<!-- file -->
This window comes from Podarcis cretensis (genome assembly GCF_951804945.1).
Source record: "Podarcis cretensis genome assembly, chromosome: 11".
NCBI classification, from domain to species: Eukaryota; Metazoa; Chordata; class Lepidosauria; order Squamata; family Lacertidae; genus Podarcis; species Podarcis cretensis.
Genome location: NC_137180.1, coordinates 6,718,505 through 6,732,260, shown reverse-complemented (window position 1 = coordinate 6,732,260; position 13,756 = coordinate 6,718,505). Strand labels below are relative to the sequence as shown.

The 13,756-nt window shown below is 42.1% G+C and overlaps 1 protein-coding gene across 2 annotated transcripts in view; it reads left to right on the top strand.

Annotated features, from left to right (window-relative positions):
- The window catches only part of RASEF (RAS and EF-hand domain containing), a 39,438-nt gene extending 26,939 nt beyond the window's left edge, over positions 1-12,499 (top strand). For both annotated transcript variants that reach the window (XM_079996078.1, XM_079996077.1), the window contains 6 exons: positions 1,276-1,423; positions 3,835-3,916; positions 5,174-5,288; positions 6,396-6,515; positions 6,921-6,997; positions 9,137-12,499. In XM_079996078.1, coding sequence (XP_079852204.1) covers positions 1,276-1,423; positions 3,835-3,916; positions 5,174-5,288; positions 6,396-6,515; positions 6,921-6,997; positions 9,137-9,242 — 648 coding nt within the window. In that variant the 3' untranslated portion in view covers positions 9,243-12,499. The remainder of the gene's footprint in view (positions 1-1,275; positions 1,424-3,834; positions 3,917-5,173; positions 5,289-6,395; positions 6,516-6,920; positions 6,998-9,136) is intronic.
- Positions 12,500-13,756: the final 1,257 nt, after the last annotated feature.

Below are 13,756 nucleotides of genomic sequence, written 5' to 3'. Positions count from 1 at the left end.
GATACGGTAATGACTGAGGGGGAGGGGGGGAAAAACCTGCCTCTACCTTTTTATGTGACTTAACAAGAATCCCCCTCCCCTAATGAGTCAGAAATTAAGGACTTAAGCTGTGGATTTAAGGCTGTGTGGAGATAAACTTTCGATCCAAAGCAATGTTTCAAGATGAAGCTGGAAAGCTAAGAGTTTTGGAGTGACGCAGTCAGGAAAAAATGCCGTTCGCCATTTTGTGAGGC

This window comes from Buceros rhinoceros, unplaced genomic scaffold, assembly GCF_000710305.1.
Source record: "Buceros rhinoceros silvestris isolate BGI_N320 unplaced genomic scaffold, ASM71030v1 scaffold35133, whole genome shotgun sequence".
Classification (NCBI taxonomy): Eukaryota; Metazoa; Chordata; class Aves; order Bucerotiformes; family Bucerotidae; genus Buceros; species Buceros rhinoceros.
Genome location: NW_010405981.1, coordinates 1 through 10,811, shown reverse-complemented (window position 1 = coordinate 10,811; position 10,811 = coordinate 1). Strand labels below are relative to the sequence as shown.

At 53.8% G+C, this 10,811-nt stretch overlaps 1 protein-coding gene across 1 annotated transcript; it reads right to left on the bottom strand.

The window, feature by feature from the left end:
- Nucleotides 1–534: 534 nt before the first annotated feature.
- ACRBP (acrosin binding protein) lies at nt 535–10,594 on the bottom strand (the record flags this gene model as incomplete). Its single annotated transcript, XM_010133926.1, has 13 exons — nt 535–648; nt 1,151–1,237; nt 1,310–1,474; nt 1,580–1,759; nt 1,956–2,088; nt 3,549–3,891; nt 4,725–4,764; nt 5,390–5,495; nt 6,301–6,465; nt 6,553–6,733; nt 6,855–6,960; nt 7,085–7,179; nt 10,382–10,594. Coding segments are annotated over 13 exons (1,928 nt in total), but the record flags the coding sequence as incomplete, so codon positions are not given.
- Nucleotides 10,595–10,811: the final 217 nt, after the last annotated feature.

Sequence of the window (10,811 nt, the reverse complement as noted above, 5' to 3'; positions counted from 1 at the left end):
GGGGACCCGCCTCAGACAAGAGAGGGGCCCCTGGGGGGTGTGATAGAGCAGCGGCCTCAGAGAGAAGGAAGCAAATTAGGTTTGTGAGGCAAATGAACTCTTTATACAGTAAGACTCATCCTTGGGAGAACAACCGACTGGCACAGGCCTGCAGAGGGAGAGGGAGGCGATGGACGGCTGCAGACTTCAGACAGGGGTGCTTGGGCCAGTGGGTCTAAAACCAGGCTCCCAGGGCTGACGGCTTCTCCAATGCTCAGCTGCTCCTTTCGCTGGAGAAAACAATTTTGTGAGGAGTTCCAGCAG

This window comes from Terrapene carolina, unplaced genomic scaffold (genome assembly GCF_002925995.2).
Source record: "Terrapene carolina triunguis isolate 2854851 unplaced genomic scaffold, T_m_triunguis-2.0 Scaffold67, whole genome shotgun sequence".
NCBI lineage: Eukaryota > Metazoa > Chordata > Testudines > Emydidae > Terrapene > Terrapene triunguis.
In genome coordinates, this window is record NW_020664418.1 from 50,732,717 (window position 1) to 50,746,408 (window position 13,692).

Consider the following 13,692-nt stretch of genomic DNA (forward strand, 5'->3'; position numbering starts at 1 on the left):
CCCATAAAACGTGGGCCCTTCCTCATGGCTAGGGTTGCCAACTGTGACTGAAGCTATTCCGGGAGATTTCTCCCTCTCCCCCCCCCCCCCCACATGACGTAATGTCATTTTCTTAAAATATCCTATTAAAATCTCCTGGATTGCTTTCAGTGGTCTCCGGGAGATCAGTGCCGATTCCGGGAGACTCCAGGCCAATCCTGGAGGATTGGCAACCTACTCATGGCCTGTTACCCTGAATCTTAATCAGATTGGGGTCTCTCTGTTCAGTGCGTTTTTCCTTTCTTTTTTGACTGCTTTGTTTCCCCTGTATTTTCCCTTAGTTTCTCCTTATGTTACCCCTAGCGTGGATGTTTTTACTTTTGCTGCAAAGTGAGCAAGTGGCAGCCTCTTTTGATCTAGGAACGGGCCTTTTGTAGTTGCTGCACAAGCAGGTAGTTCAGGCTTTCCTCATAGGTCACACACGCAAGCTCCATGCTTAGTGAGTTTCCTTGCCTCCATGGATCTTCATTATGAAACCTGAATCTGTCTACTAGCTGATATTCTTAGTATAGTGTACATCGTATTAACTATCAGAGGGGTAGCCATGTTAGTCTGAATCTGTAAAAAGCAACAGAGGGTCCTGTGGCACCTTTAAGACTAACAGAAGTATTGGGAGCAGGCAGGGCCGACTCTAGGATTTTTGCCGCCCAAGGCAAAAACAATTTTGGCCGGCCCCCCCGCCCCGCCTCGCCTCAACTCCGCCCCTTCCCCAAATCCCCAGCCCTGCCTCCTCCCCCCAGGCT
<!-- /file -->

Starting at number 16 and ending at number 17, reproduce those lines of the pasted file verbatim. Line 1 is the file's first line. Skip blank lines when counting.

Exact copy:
The window, feature by feature from the left end:
- Nucleotides 1–534: 534 nt before the first annotated feature.